While southern Scotland was thus English and Cymric, the north, from Cape Wrath to Lochaber, in the west, and to the Firth of Tay, on the east, was Pictland; and the vernacular spoken there was the Gaelic. The west, south of Lochaber to the Mull of Kintyre, with the isles of Bute, Islay, Arran and Jura, was the realm of the Dalriadic kings, Scots from Ireland (503): here, too, Gaelic was spoken, as among the " Southern Picts " of the kingdom of Galloway.
He was driven to an isle off the Irish coast; he thence joined Douglas in Arran, and by a sudden camisade he butchered the English cantoned under his own castle of Turnberry in Carrick.
No king of Scotland could dream of executing such a coup d'etat; the authority for it is that mythopoeic earl of Arran who later became regent, and told the fable to Henry's agent, Sir Ralph Sadleyr.
In Scotland the cardinal; Arran, who was next heir to the throne; Huntly and Murray were proclaimed regents.
Arran's brother, later archbishop of St Andrews, arrived from France and worked on the wavering regent, while his rival, Lennox, came also from France, and failing to oust Arran, became Henry's pensioner in England.
If Arran were illegitimate, Lennox was next heir to the throne, and the consequent Stewart-Hamilton feud was to ruin Mary Stuart.
But the people were still so averse to England that Beaton's was the more popular party: they carried Mary to Stirling: the treaty with Henry was ratified, indeed, but a quarrel was picked over the arrest by England of six Scottish ships; and Arran, who had just given orders for the sack of monasteries in Edinburgh, suddenly (3rd of September) fled to Beaton and was reconciled to the church, just after he had (28th of August) proclaimed Beaton an outlaw.
Arran must have perceived that Henry had infuriated the Scots and that the cardinal might adopt the claims of Lennox and proclaim Arran illegitimate.
But Beaton could not keep both Arran, whom he had now secured, and Lennox, who betrayed him, and made for England.
Knox and William Kirkcaldy of Grange had been intriguing with England for aid, and for the marriage of the earl of Arran (son of the earl of Arran, now also duc de Chatelherault, ex-regent) with Queen Elizabeth.
Meanwhile the needy and reckless Bothwell, a partisan of Mary of Guise, a Protestant and the foe of England, was accused by Arran of proposing to him a conspiracy to seize the queen, but the ensuing madness of Arran left this plot a mystery, though Bothwell was imprisoned till he escaped in August 1562.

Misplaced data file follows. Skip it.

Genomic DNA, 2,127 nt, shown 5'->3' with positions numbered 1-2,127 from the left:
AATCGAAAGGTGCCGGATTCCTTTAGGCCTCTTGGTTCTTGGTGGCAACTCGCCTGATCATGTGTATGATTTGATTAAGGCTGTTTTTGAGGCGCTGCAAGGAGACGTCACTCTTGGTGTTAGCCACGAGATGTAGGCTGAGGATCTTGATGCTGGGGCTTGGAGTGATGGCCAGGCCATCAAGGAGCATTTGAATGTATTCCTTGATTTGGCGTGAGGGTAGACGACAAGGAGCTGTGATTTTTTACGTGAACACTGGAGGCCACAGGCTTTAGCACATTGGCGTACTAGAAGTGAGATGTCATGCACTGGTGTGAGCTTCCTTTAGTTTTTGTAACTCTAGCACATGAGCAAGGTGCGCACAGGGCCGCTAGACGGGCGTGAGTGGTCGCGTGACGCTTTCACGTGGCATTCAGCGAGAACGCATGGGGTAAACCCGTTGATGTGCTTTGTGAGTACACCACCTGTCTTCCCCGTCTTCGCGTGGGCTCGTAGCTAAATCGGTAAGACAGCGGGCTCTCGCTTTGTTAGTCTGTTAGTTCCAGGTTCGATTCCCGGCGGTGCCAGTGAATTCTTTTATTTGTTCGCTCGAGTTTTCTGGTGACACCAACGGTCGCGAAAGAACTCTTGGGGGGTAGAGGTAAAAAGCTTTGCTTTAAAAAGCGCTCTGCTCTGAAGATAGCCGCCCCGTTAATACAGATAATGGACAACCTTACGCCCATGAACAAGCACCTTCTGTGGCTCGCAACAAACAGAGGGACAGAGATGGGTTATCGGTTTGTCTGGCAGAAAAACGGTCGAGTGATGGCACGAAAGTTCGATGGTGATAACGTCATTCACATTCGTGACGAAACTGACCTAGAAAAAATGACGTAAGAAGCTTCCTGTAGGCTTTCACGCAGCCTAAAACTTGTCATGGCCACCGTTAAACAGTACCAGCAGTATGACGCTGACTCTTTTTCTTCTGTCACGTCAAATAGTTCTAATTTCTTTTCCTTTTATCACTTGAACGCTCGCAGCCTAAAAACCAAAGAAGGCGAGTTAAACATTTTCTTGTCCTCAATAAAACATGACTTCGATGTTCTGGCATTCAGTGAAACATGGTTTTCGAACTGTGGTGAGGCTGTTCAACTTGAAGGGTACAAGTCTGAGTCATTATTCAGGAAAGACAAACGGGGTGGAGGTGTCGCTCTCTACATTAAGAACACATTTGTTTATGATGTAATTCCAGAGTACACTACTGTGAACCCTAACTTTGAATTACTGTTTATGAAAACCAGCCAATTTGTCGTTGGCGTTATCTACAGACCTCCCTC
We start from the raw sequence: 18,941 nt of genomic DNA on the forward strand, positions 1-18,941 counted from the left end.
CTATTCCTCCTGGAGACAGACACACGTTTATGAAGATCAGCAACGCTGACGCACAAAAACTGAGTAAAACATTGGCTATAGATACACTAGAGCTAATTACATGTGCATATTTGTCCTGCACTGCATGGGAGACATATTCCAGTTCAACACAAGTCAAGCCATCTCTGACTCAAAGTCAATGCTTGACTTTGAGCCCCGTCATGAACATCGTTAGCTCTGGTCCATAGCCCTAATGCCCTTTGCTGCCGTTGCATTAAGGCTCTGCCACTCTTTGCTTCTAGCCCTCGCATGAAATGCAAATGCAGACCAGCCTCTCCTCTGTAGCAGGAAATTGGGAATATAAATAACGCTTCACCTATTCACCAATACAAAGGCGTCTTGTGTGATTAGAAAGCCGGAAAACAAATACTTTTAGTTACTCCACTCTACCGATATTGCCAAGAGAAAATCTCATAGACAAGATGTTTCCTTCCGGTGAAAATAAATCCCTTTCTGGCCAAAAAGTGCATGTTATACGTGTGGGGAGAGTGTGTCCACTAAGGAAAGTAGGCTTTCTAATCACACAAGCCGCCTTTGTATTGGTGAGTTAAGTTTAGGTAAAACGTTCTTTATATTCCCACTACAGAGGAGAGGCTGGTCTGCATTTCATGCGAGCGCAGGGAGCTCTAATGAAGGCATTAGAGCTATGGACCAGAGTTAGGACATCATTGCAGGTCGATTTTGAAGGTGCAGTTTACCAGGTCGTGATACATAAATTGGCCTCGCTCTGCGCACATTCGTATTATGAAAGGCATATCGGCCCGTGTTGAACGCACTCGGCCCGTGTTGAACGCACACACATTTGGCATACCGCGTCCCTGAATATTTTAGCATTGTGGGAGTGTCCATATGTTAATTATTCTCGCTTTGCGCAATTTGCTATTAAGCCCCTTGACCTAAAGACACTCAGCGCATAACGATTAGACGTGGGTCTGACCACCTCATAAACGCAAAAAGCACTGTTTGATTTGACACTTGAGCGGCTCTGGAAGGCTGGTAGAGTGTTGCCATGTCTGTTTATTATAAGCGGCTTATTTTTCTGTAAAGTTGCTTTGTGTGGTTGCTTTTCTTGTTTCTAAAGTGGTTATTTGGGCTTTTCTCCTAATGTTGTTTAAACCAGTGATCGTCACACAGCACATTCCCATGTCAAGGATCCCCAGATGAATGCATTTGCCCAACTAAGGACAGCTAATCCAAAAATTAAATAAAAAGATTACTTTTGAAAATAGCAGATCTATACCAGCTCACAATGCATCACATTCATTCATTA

They wished, as we saw, to secure the hand of Elizabeth for the earl of Arran, a match which would practically have taken away the Scottish crown from Mary Stuart, unless she were backed by the whole force of France.
But Elizabeth had seen Arran in London and had probably detected his hysterical folly.
James Stewart received the Hamilton earldom of Arran, and under him and Lennox the young king began his long strife with the kirk and his halfhearted dealings with the Catholics and his mother.
In November he made the son of Lennox, who had died in France, a duke; Arran was again in power, and Melville with other preachers fled to England in 1584, after the execution of Gowrie for high treason.
At the end of 1585, all James's exiled foes, Douglases, Hamiltons and others, returned across the border in force, caught the king at Stirling, drove Arran into hiding, restored the Gowrie family, and became the new administration.
ARRAN, the largest island of the county of Bute, Scotland, at the mouth of the Firth of Clyde.
Its greatest length, from the Cock of Arran to Bennan Head, is about 20 m., and the greatest breadth - from Drumadoon Point to King's Cross Point - is 11 m.
The Carboniferous rocks of Arran include representatives of the Calciferous Sandstone, the three subdivisions of the Carboniferous Limestone series, and to a small extent the Coal Measures, and are confined to the north part of the island.
They appear on the east coast between the Fallen Rocks and the Cock of Arran, where they form a strip about a quarter of a mile broad, bounded on the west by a fault.
In the extreme north at the Cock of Arran, there is a small development of these beds; they also occupy the whole of the east coast south of Corrie, and they spread over the south part of the island south of a line between Brodick Bay and Machrie Bay on the west.
At Corrie and the Cock of Arran they rest on Upper Carboniferous strata; in Ben Lister Glen, on the lower limestone group of the Carboniferous Limestone series; and on the west coast they repose on the Old Red Sandstone.
One of the striking features in the geology of Arran is the remarkable series of intrusive igneous rocks of Tertiary age which occupy nearly one-half of the area and form the wildest and grandest scenery in the island.
The Norse raiders found a home in Arran for a long period until the defeat of Haakon V.
Brodick is the chief village in Arran, but most of the dwellinghouses have been built at Invercloy, close to the pier.
On James's death there was a slight reaction, but the cardinal-archbishop took possession of the weak regent Arran, and in 1546 burned George Wishart.
Bank of the Dyfi estuary, commanding views of Snowdon, Cader Idris, Arran AiIawddy and Plynlimmon.
Sailing round the west coast of Scotland he halted off Arran, where negotiations were opened.
Steamers run every week-day to Arran and Belfast, and during summer there is a service also to Douglas in the Isle of Man.
Within its walls Mary Queen of Scots was crowned in 1543, when nine months old, and in the same year the earl of Arran, regent of Scotland, abjured Protestantism; in 1544 an assembly of nobles appointed Mary of Guise queen-regent; on the 29th of July 1567 James VI.
In this contest the Firbolgs were overthrown with great slaughter, and the remnants of the race according to Keating and other writers took refuge in Arran, Islay, Rathlin and the Hebrides, where they dwelt until driven out by Picts.
The view from the summit extends northward as far as the Grampians, with occasional glimpses of Ben Nevis; westward to Jura in the Atlantic; south-westward to Arran in the Firth of Clyde; southward to Tinto Hill, the Lowthers and Cairnsmore; and eastward to Edinburgh Castle and Arthur's Seat.